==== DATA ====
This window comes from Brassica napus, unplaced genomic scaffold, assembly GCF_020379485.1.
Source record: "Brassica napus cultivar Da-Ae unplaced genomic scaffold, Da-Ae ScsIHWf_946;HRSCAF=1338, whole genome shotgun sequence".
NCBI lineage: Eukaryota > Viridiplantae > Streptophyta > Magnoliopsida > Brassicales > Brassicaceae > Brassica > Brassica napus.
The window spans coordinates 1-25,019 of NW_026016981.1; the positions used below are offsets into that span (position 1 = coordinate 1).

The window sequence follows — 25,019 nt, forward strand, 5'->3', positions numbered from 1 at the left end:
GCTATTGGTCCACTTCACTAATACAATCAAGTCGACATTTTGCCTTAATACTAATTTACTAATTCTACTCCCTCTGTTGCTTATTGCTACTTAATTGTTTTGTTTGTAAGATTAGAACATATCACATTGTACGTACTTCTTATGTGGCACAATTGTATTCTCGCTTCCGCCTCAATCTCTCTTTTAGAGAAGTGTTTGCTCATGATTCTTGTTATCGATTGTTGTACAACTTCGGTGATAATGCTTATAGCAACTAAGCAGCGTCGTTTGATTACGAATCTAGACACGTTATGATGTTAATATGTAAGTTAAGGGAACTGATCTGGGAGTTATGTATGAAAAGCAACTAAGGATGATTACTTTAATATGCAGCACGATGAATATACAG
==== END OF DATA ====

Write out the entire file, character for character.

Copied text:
This window comes from Brassica napus, unplaced genomic scaffold, assembly GCF_020379485.1.
Source record: "Brassica napus cultivar Da-Ae unplaced genomic scaffold, Da-Ae ScsIHWf_946;HRSCAF=1338, whole genome shotgun sequence".
NCBI lineage: Eukaryota > Viridiplantae > Streptophyta > Magnoliopsida > Brassicales > Brassicaceae > Brassica > Brassica napus.
The window spans coordinates 1-25,019 of NW_026016981.1; the positions used below are offsets into that span (position 1 = coordinate 1).

The window sequence follows — 25,019 nt, forward strand, 5'->3', positions numbered from 1 at the left end:
GCTATTGGTCCACTTCACTAATACAATCAAGTCGACATTTTGCCTTAATACTAATTTACTAATTCTACTCCCTCTGTTGCTTATTGCTACTTAATTGTTTTGTTTGTAAGATTAGAACATATCACATTGTACGTACTTCTTATGTGGCACAATTGTATTCTCGCTTCCGCCTCAATCTCTCTTTTAGAGAAGTGTTTGCTCATGATTCTTGTTATCGATTGTTGTACAACTTCGGTGATAATGCTTATAGCAACTAAGCAGCGTCGTTTGATTACGAATCTAGACACGTTATGATGTTAATATGTAAGTTAAGGGAACTGATCTGGGAGTTATGTATGAAAAGCAACTAAGGATGATTACTTTAATATGCAGCACGATGAATATACAG